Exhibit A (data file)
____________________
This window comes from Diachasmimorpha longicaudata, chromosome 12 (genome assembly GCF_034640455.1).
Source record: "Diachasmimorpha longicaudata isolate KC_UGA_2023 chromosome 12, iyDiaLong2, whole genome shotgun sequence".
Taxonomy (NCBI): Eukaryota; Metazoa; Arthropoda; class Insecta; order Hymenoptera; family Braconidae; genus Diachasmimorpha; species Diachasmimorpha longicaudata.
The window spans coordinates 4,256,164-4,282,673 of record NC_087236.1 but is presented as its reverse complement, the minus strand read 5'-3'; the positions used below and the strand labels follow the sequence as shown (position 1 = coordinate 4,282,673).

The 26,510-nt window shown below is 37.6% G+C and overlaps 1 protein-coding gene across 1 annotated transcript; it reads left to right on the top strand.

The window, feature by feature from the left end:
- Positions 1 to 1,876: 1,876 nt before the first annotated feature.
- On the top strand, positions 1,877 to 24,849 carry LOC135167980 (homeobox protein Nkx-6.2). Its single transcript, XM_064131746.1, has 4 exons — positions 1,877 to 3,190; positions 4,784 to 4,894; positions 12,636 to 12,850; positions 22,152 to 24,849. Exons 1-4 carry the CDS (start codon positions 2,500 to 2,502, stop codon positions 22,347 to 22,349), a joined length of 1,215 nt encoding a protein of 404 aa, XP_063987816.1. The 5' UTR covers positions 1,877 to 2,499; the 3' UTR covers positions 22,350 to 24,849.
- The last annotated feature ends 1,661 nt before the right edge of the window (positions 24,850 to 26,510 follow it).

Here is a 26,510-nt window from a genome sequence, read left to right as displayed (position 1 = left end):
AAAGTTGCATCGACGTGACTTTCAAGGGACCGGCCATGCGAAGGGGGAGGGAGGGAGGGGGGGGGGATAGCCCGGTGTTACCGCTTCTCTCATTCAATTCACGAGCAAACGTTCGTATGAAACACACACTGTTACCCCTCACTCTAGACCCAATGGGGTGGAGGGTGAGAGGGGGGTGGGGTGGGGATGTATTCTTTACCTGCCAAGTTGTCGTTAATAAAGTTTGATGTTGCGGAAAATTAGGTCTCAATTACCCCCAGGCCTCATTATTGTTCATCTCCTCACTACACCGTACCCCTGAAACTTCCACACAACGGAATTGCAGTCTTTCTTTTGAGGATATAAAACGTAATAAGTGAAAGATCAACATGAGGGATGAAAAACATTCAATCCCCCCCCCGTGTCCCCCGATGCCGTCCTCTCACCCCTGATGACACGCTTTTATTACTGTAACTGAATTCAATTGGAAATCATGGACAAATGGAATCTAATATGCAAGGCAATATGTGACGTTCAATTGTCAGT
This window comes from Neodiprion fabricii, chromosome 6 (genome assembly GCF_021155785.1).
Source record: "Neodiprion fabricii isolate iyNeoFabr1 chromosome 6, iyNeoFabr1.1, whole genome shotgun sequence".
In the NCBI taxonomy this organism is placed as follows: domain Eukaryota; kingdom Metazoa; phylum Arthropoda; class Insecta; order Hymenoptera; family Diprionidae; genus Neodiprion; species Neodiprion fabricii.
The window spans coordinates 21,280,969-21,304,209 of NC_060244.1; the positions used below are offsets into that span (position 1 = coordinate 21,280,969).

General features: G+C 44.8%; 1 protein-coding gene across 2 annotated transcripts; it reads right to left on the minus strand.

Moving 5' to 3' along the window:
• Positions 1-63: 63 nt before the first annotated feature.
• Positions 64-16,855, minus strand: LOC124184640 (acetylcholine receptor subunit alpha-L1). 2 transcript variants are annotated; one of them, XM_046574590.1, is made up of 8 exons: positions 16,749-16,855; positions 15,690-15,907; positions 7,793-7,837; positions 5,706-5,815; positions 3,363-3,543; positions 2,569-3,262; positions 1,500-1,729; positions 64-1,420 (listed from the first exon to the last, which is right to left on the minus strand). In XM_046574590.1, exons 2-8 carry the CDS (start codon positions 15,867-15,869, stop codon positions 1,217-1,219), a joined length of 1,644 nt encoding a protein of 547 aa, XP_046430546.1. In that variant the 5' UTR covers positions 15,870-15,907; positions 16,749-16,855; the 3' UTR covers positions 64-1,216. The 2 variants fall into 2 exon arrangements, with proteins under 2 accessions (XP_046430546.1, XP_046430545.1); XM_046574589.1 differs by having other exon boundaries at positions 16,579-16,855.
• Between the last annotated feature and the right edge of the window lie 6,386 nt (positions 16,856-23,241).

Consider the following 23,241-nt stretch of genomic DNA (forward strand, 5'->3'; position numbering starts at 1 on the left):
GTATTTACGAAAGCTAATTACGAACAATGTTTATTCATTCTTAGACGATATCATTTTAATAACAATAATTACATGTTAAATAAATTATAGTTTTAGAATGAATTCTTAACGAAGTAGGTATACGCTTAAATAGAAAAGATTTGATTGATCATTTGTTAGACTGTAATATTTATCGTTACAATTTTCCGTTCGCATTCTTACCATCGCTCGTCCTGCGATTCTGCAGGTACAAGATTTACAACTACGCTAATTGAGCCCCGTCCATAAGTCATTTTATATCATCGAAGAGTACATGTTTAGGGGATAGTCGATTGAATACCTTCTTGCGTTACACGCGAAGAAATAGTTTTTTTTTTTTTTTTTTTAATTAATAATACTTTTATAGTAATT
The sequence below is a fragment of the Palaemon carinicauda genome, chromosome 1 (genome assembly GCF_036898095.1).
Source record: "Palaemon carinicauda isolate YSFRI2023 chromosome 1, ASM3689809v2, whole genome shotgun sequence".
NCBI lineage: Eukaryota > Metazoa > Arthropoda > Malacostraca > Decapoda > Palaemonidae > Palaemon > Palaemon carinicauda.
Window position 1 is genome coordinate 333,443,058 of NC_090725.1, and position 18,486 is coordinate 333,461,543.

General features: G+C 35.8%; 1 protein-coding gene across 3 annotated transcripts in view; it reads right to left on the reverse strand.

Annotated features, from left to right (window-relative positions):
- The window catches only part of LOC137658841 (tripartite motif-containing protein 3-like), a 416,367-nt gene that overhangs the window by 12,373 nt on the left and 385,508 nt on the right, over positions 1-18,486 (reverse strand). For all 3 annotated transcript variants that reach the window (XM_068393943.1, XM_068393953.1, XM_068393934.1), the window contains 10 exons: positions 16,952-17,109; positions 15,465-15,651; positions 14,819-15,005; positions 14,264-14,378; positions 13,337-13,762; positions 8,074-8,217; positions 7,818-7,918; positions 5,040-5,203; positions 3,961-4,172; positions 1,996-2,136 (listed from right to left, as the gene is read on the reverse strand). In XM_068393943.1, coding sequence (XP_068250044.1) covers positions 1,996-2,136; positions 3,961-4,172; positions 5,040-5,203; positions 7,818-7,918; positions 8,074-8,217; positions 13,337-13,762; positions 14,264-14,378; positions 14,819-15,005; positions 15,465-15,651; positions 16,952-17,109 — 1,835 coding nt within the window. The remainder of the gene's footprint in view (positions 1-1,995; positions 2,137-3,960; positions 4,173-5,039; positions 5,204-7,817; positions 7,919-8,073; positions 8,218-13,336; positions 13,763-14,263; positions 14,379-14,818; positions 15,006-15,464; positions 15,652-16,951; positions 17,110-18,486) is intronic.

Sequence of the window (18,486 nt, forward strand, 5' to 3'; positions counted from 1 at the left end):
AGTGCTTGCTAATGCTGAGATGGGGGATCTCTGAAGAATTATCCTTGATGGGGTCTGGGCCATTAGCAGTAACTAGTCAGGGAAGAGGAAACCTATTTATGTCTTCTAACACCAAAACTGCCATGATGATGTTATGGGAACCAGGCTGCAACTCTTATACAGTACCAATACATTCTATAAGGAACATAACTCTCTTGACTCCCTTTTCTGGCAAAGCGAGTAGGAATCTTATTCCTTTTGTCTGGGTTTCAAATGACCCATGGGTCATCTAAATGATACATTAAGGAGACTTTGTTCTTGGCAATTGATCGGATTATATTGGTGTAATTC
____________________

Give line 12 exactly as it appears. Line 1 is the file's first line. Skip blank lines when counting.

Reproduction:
This window comes from Neodiprion fabricii, chromosome 6 (genome assembly GCF_021155785.1).